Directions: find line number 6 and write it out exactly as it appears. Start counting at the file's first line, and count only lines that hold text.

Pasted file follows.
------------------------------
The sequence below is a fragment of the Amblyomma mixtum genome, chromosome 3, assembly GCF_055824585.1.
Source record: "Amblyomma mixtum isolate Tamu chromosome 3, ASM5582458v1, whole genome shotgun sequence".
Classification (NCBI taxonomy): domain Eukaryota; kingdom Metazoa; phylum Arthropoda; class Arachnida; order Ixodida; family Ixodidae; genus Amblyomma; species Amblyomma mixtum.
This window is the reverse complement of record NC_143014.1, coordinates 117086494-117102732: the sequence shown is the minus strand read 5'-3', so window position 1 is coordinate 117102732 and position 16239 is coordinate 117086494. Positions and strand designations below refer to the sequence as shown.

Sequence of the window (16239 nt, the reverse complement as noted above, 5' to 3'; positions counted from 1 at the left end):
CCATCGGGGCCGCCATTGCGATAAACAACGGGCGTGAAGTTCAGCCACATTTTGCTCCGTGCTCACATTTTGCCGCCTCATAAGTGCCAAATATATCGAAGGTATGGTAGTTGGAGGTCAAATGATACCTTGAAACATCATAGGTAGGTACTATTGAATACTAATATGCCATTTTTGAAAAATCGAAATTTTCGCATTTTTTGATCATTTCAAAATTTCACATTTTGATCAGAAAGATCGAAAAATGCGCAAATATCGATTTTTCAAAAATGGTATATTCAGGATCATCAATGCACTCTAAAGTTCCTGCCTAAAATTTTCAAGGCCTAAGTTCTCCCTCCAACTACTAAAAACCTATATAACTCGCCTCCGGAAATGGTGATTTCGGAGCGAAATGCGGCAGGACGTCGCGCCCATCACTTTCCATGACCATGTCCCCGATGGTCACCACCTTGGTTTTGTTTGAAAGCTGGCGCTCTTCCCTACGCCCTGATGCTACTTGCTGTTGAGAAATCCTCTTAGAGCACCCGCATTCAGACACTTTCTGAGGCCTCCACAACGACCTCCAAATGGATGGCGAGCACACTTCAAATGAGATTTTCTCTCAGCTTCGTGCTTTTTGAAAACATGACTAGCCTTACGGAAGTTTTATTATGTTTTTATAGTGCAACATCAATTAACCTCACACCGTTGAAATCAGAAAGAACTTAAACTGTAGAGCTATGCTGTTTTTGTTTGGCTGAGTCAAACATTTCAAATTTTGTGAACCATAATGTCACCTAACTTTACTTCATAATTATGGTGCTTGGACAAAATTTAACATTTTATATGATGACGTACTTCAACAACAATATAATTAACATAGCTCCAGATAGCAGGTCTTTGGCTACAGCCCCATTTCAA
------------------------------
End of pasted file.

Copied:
CCATCGGGGCCGCCATTGCGATAAACAACGGGCGTGAAGTTCAGCCACATTTTGCTCCGTGCTCACATTTTGCCGCCTCATAAGTGCCAAATATATCGAAGGTATGGTAGTTGGAGGTCAAATGATACCTTGAAACATCATAGGTAGGTACTATTGAATACTAATATGCCATTTTTGAAAAATCGAAATTTTCGCATTTTTTGATCATTTCAAAATTTCACATTTTGATCAGAAAGATCGAAAAATGCGCAAATATCGATTTTTCAAAAATGGTATATTCAGGATCATCAATGCACTCTAAAGTTCCTGCCTAAAATTTTCAAGGCCTAAGTTCTCCCTCCAACTACTAAAAACCTATATAACTCGCCTCCGGAAATGGTGATTTCGGAGCGAAATGCGGCAGGACGTCGCGCCCATCACTTTCCATGACCATGTCCCCGATGGTCACCACCTTGGTTTTGTTTGAAAGCTGGCGCTCTTCCCTACGCCCTGATGCTACTTGCTGTTGAGAAATCCTCTTAGAGCACCCGCATTCAGACACTTTCTGAGGCCTCCACAACGACCTCCAAATGGATGGCGAGCACACTTCAAATGAGATTTTCTCTCAGCTTCGTGCTTTTTGAAAACATGACTAGCCTTACGGAAGTTTTATTATGTTTTTATAGTGCAACATCAATTAACCTCACACCGTTGAAATCAGAAAGAACTTAAACTGTAGAGCTATGCTGTTTTTGTTTGGCTGAGTCAAACATTTCAAATTTTGTGAACCATAATGTCACCTAACTTTACTTCATAATTATGGTGCTTGGACAAAATTTAACATTTTATATGATGACGTACTTCAACAACAATATAATTAACATAGCTCCAGATAGCAGGTCTTTGGCTACAGCCCCATTTCAA